The staff use symbols well to support pupils’ communication skills. Pupils observed had symbols to explain to them how to make a diya (lamp), as part of the school’s Diwali day. In addition, adults prepared some pupils for lunch by giving them a choice between two objects that represented food. This helped the pupils realise that they could make a choice by indicating a preference. In the early years, the children’s achievements across the curriculum are recorded in detail through photographs and observations by all staff who work in the classroom. One child recognised that his surname ended in the letter sound he was learning about. Another child knew that he lived in Great Britain. The teachers promoted the children’s knowledge and understanding of the world through looking at Diwali celebrations. The children sang a song about Diwali enthusiastically and were fascinated by the smell of Indian sweets. The children make good progress from their starting points. The teachers’ assessments of what the pupils can do are not used well enough to plan the next steps in the pupils’ learning. This is particularly the case for the most able pupils, including the most able disadvantaged pupils. The most able pupils told the inspector that the work can be too easy for them.
In addition, the school has not worked with external partners well enough to check that the teachers’ assessments are accurate. Consequently, the targets given to the most able pupils do not provide enough challenge and their progress slows.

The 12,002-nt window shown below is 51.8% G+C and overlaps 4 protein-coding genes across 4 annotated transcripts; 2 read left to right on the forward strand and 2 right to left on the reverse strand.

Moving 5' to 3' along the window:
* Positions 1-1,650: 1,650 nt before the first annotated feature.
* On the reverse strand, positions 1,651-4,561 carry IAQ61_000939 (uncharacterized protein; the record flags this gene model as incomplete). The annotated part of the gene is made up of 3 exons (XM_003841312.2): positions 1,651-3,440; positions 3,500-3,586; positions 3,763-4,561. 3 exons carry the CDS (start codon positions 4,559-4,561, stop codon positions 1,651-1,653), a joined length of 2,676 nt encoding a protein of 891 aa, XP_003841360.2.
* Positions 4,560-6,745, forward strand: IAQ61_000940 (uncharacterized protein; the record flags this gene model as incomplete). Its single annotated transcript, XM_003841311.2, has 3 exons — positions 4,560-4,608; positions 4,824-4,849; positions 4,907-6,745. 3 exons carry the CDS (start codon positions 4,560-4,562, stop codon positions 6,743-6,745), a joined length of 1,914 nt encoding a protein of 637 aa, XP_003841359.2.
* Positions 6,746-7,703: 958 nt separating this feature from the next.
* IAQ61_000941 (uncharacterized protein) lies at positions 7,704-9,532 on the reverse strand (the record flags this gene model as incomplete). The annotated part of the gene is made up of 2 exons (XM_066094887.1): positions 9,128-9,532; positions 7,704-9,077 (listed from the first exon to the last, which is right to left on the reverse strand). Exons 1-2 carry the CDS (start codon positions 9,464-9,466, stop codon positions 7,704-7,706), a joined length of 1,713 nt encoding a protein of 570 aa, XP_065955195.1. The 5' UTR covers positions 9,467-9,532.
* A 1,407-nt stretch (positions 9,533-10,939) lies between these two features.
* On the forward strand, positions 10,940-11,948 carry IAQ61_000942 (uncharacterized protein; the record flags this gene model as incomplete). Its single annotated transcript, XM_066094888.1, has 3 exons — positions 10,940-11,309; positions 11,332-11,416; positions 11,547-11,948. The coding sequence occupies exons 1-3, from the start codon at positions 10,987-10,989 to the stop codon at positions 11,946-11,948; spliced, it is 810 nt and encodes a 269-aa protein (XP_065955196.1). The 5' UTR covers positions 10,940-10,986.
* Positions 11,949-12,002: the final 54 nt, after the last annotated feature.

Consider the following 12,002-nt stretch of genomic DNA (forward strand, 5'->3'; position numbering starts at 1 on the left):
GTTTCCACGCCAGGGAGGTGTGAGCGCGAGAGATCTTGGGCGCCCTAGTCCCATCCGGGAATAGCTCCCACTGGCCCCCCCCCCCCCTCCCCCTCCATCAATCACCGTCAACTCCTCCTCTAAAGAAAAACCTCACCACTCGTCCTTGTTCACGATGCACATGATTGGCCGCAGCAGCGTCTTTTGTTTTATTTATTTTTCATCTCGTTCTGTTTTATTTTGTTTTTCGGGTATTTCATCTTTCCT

The students in the sixth form are becoming confident individuals. The school promotes the students’ spiritual, moral, social and cultural development well. Students are aware of the actions of others. One student was observed thanking the pupils and staff who made a feast to celebrate Diwali. The students walk into the local town to go shopping and order food and drink to prepare them for independent living, accompanied by school staff. In mathematics lessons, students use the receipts to check that they have been given the correct change.
The school’s sixth-form curriculum does not provide enough opportunities, however, for the most able students to develop their key skills in English, mathematics and computing. This group of students does not make as much progress as they could.
The school promotes students’ personal development through allocating roles of responsibility within the school. These roles can involve supporting younger pupils with their reading or maintaining the school garden.